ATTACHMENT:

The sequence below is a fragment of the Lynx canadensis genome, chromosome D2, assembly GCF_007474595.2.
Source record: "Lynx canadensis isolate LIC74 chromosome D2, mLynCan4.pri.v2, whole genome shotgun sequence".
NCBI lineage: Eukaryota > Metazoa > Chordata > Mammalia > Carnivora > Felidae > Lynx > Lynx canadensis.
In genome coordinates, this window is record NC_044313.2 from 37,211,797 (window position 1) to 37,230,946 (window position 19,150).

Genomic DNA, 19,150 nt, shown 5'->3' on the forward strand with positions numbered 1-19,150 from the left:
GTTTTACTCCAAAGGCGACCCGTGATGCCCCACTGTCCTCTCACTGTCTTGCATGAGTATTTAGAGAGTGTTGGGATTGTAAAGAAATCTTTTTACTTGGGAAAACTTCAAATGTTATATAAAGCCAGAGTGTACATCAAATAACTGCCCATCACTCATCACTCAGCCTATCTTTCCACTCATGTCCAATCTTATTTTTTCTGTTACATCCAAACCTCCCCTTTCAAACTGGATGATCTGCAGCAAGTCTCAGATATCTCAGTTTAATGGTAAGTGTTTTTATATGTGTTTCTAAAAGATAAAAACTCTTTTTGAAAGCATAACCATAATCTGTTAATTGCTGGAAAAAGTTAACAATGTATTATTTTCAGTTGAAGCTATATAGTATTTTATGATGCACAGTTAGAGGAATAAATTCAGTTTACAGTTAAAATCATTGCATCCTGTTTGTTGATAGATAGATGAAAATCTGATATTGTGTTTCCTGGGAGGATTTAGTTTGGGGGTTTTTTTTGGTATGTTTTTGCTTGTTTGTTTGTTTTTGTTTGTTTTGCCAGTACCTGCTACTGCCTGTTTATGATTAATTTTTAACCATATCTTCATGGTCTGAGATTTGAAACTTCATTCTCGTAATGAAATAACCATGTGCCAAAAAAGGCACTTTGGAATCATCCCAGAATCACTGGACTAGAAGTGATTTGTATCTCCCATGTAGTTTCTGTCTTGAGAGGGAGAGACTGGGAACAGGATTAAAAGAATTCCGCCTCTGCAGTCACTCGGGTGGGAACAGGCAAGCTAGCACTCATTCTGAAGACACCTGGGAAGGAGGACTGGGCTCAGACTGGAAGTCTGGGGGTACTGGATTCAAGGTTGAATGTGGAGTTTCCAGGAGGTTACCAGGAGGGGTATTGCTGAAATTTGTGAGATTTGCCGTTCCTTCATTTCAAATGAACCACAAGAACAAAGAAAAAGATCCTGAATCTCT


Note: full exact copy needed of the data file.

The sequence below is a fragment of the Lynx canadensis genome, chromosome D2, assembly GCF_007474595.2.
Source record: "Lynx canadensis isolate LIC74 chromosome D2, mLynCan4.pri.v2, whole genome shotgun sequence".
NCBI lineage: Eukaryota > Metazoa > Chordata > Mammalia > Carnivora > Felidae > Lynx > Lynx canadensis.
In genome coordinates, this window is record NC_044313.2 from 37,211,797 (window position 1) to 37,230,946 (window position 19,150).

Genomic DNA, 19,150 nt, shown 5'->3' on the forward strand with positions numbered 1-19,150 from the left:
GTTTTACTCCAAAGGCGACCCGTGATGCCCCACTGTCCTCTCACTGTCTTGCATGAGTATTTAGAGAGTGTTGGGATTGTAAAGAAATCTTTTTACTTGGGAAAACTTCAAATGTTATATAAAGCCAGAGTGTACATCAAATAACTGCCCATCACTCATCACTCAGCCTATCTTTCCACTCATGTCCAATCTTATTTTTTCTGTTACATCCAAACCTCCCCTTTCAAACTGGATGATCTGCAGCAAGTCTCAGATATCTCAGTTTAATGGTAAGTGTTTTTATATGTGTTTCTAAAAGATAAAAACTCTTTTTGAAAGCATAACCATAATCTGTTAATTGCTGGAAAAAGTTAACAATGTATTATTTTCAGTTGAAGCTATATAGTATTTTATGATGCACAGTTAGAGGAATAAATTCAGTTTACAGTTAAAATCATTGCATCCTGTTTGTTGATAGATAGATGAAAATCTGATATTGTGTTTCCTGGGAGGATTTAGTTTGGGGGTTTTTTTTGGTATGTTTTTGCTTGTTTGTTTGTTTTTGTTTGTTTTGCCAGTACCTGCTACTGCCTGTTTATGATTAATTTTTAACCATATCTTCATGGTCTGAGATTTGAAACTTCATTCTCGTAATGAAATAACCATGTGCCAAAAAAGGCACTTTGGAATCATCCCAGAATCACTGGACTAGAAGTGATTTGTATCTCCCATGTAGTTTCTGTCTTGAGAGGGAGAGACTGGGAACAGGATTAAAAGAATTCCGCCTCTGCAGTCACTCGGGTGGGAACAGGCAAGCTAGCACTCATTCTGAAGACACCTGGGAAGGAGGACTGGGCTCAGACTGGAAGTCTGGGGGTACTGGATTCAAGGTTGAATGTGGAGTTTCCAGGAGGTTACCAGGAGGGGTATTGCTGAAATTTGTGAGATTTGCCGTTCCTTCATTTCAAATGAACCACAAGAACAAAGAAAAAGATCCTGAATCTCT